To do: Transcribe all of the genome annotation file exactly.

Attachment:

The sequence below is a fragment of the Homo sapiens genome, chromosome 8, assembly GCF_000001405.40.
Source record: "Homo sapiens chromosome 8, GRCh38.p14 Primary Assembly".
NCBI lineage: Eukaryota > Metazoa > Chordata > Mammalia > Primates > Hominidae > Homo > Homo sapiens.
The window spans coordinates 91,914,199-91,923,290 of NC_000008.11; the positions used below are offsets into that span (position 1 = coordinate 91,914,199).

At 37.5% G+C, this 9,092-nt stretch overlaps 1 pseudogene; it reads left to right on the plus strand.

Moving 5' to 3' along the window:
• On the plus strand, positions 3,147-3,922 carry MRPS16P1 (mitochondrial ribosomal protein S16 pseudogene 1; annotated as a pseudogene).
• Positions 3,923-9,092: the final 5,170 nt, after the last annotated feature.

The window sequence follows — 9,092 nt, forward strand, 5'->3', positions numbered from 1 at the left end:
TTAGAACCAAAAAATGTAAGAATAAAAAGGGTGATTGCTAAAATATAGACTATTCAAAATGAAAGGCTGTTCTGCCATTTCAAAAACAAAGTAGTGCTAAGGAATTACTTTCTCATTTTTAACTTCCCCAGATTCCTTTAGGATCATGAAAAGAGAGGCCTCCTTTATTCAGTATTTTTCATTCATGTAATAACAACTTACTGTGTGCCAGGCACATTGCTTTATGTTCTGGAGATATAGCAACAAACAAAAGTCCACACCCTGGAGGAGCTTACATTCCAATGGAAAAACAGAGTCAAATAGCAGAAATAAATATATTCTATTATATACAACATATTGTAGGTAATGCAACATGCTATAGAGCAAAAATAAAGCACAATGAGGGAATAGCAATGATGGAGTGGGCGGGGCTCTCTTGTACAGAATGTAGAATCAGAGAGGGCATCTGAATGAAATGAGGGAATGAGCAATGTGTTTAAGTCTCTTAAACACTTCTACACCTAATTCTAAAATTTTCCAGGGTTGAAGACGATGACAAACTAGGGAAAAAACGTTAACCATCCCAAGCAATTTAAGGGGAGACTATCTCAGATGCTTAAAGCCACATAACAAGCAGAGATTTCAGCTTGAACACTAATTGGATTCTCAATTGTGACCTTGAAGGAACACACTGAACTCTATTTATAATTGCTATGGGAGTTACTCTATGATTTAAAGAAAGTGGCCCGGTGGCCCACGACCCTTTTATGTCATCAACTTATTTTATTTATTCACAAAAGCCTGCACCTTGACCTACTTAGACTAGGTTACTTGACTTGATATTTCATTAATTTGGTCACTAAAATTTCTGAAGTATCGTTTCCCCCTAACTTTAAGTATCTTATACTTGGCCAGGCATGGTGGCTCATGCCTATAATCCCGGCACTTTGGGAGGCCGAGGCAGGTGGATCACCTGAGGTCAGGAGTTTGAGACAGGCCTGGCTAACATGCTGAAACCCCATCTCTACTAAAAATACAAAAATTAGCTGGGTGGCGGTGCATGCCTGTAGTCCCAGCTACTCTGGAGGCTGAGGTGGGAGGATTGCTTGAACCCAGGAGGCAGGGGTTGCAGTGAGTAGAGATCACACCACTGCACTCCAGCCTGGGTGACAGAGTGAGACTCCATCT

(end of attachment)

The sequence below is a fragment of the Homo sapiens genome, chromosome 8, assembly GCF_000001405.40.
Source record: "Homo sapiens chromosome 8, GRCh38.p14 Primary Assembly".
NCBI lineage: Eukaryota > Metazoa > Chordata > Mammalia > Primates > Hominidae > Homo > Homo sapiens.
The window spans coordinates 91,914,199-91,923,290 of NC_000008.11; the positions used below are offsets into that span (position 1 = coordinate 91,914,199).

At 37.5% G+C, this 9,092-nt stretch overlaps 1 pseudogene; it reads left to right on the plus strand.

Moving 5' to 3' along the window:
• On the plus strand, positions 3,147-3,922 carry MRPS16P1 (mitochondrial ribosomal protein S16 pseudogene 1; annotated as a pseudogene).
• Positions 3,923-9,092: the final 5,170 nt, after the last annotated feature.

The window sequence follows — 9,092 nt, forward strand, 5'->3', positions numbered from 1 at the left end:
TTAGAACCAAAAAATGTAAGAATAAAAAGGGTGATTGCTAAAATATAGACTATTCAAAATGAAAGGCTGTTCTGCCATTTCAAAAACAAAGTAGTGCTAAGGAATTACTTTCTCATTTTTAACTTCCCCAGATTCCTTTAGGATCATGAAAAGAGAGGCCTCCTTTATTCAGTATTTTTCATTCATGTAATAACAACTTACTGTGTGCCAGGCACATTGCTTTATGTTCTGGAGATATAGCAACAAACAAAAGTCCACACCCTGGAGGAGCTTACATTCCAATGGAAAAACAGAGTCAAATAGCAGAAATAAATATATTCTATTATATACAACATATTGTAGGTAATGCAACATGCTATAGAGCAAAAATAAAGCACAATGAGGGAATAGCAATGATGGAGTGGGCGGGGCTCTCTTGTACAGAATGTAGAATCAGAGAGGGCATCTGAATGAAATGAGGGAATGAGCAATGTGTTTAAGTCTCTTAAACACTTCTACACCTAATTCTAAAATTTTCCAGGGTTGAAGACGATGACAAACTAGGGAAAAAACGTTAACCATCCCAAGCAATTTAAGGGGAGACTATCTCAGATGCTTAAAGCCACATAACAAGCAGAGATTTCAGCTTGAACACTAATTGGATTCTCAATTGTGACCTTGAAGGAACACACTGAACTCTATTTATAATTGCTATGGGAGTTACTCTATGATTTAAAGAAAGTGGCCCGGTGGCCCACGACCCTTTTATGTCATCAACTTATTTTATTTATTCACAAAAGCCTGCACCTTGACCTACTTAGACTAGGTTACTTGACTTGATATTTCATTAATTTGGTCACTAAAATTTCTGAAGTATCGTTTCCCCCTAACTTTAAGTATCTTATACTTGGCCAGGCATGGTGGCTCATGCCTATAATCCCGGCACTTTGGGAGGCCGAGGCAGGTGGATCACCTGAGGTCAGGAGTTTGAGACAGGCCTGGCTAACATGCTGAAACCCCATCTCTACTAAAAATACAAAAATTAGCTGGGTGGCGGTGCATGCCTGTAGTCCCAGCTACTCTGGAGGCTGAGGTGGGAGGATTGCTTGAACCCAGGAGGCAGGGGTTGCAGTGAGTAGAGATCACACCACTGCACTCCAGCCTGGGTGACAGAGTGAGACTCCATCT